Home Business IT Security The critical infrastructure hack that never was

Yesterday the Internet was a-buzz with tales of a hacker shutting down a US-based wind farm.  Pity it never happened.

On Saturday 16th April, claiming to be a disgruntled ex-employee, someone calling themselves Bigr R announced on the Full Disclosure mailing list "Here comes my revenge for illegitimate firing from Florida Power & Light Company (FPL) ... ain't nothing you can do with it, since your electricity is turned off !!!"

Attached to the submission was a sequence of 8 images - supposed screen shots from the hacked system and what appeared to be a Cicso router configuration file seemingly from the hacked company - Florida Power and Light - the owners and operators of the wind farm in question.

The news sites were all over the story.

Even at the time of writing these stories, the doubts were creeping in. 

Computerworld themselves reported that the consumers of the facility's output, New Mexico Utility company PNM "is not aware of any incidents affecting the company's Fort Sumner facility."  Surely with the media paranoia regarding critical infrastructure (Stuxnet, anyone?) news of a hacker-caused outage would have spread like wildfire.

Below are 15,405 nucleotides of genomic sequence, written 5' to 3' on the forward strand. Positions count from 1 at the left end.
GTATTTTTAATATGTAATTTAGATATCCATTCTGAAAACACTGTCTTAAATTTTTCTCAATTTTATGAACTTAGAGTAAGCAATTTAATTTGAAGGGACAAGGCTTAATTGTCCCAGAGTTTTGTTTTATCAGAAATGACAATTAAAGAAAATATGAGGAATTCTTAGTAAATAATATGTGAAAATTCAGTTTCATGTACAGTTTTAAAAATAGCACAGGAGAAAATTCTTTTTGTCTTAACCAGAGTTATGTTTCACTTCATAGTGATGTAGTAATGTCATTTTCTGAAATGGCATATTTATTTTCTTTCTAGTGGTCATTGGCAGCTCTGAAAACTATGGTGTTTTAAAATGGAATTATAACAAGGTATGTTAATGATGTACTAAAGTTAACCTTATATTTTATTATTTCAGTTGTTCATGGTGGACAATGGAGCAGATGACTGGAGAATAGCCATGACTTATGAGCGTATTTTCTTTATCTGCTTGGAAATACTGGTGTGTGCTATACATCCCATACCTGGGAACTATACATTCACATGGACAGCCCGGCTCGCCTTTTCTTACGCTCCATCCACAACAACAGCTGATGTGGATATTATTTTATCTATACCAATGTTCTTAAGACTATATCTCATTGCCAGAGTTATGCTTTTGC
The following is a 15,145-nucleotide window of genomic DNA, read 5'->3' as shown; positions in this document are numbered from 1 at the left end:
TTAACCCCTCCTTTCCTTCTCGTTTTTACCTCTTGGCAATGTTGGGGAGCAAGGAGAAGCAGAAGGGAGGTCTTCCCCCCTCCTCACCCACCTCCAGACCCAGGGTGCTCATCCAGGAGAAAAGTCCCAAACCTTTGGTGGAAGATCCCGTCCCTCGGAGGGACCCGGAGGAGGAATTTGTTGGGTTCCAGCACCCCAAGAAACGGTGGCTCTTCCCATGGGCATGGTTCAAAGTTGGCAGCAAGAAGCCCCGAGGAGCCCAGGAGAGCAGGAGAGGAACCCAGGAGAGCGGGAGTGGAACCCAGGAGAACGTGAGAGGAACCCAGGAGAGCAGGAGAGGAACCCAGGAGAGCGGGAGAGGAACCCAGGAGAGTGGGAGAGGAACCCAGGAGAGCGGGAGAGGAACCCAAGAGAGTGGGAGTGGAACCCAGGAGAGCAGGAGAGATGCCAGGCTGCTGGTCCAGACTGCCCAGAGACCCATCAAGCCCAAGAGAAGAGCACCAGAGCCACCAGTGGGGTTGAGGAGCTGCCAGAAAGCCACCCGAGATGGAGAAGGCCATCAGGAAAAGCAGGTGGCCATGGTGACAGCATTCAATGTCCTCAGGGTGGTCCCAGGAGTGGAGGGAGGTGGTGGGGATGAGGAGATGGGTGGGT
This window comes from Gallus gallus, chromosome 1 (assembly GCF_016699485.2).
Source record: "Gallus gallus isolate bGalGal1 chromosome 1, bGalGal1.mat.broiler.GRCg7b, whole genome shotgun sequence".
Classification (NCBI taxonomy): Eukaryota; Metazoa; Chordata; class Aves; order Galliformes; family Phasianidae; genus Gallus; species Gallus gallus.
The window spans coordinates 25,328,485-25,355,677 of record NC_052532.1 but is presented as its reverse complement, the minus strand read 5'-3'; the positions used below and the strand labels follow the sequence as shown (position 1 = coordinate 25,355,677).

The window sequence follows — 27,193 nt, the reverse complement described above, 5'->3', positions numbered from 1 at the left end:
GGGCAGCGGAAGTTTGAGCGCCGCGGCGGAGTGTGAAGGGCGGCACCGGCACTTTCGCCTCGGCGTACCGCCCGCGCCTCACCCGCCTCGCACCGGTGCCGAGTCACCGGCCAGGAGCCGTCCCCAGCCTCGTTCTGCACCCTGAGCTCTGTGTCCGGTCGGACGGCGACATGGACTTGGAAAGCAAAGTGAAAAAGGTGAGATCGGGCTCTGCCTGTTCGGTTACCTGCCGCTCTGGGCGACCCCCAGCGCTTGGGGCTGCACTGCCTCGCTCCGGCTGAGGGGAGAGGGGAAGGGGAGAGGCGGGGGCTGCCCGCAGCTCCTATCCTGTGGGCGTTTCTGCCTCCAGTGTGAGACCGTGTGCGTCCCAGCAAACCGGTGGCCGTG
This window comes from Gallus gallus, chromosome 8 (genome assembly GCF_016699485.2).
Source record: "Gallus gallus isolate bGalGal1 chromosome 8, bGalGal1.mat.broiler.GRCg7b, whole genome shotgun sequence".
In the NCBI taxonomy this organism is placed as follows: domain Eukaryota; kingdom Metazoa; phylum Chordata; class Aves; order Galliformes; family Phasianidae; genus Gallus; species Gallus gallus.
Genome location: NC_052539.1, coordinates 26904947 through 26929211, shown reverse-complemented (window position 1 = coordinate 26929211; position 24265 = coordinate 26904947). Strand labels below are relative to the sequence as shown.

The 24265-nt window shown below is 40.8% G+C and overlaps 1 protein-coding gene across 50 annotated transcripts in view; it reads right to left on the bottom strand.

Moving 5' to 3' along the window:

A casual view of the provided images suggests that the site runs WinCC - a very common Supervisory Control and Data Acquisition (SCADA) software system.  Oddly (and unconnectedly) this is the same system targeted by Stuxnet.

However, there are also some immediate difficulties with the screens.

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David Heath

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David Heath has over 25 years experience in the IT industry, specializing particularly in customer support, security and computer networking. Heath has worked previously as head of IT for The Television Shopping Network, as the network and desktop manager for Armstrong Jones (a major funds management organization) and has consulted into various Australian federal government agencies (including the Department of Immigration and the Australian Bureau of Criminal Intelligence). He has also served on various state, national and international committees for Novell Users International; he was also the organising chairman for the 1994 Novell Users' Conference in Brisbane. Heath is currently employed as an Instructional Designer, building technical training courses for industrial process control systems.

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